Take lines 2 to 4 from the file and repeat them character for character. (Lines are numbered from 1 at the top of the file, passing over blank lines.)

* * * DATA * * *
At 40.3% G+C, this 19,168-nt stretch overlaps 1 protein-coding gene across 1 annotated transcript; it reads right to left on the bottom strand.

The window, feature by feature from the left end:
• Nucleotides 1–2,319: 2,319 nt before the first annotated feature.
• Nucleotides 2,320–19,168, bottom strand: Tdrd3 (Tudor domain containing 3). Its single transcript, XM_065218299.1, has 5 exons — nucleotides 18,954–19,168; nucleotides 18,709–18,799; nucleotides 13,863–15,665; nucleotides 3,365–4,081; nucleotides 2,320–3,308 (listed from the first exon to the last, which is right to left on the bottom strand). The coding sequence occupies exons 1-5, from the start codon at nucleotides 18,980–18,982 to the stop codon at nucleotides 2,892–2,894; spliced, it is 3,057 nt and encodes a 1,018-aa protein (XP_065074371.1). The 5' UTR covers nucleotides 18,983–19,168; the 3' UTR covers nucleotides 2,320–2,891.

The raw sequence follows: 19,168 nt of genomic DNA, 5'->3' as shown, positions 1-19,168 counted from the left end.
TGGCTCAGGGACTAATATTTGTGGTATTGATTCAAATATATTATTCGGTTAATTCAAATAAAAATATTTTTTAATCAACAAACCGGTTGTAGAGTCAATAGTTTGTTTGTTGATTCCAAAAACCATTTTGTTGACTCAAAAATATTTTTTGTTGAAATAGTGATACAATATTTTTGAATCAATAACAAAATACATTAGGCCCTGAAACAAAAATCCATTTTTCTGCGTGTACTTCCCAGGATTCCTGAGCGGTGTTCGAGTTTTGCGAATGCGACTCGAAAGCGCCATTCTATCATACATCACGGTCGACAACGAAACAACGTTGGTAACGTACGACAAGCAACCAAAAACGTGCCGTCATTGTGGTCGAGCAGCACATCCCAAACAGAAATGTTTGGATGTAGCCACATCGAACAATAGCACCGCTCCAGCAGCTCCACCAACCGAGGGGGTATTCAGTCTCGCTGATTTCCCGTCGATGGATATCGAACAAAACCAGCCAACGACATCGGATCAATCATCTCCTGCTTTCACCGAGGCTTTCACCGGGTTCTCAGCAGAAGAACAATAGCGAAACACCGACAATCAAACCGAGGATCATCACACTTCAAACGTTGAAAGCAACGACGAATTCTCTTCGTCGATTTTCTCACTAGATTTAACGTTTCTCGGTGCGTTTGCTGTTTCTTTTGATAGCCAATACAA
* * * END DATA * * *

The window, feature by feature from the left end:
• Nucleotides 1–2,319: 2,319 nt before the first annotated feature.
• Nucleotides 2,320–19,168, bottom strand: Tdrd3 (Tudor domain containing 3). Its single transcript, XM_065218299.1, has 5 exons — nucleotides 18,954–19,168; nucleotides 18,709–18,799; nucleotides 13,863–15,665; nucleotides 3,365–4,081; nucleotides 2,320–3,308 (listed from the first exon to the last, which is right to left on the bottom strand). The coding sequence occupies exons 1-5, from the start codon at nucleotides 18,980–18,982 to the stop codon at nucleotides 2,892–2,894; spliced, it is 3,057 nt and encodes a 1,018-aa protein (XP_065074371.1). The 5' UTR covers nucleotides 18,983–19,168; the 3' UTR covers nucleotides 2,320–2,891.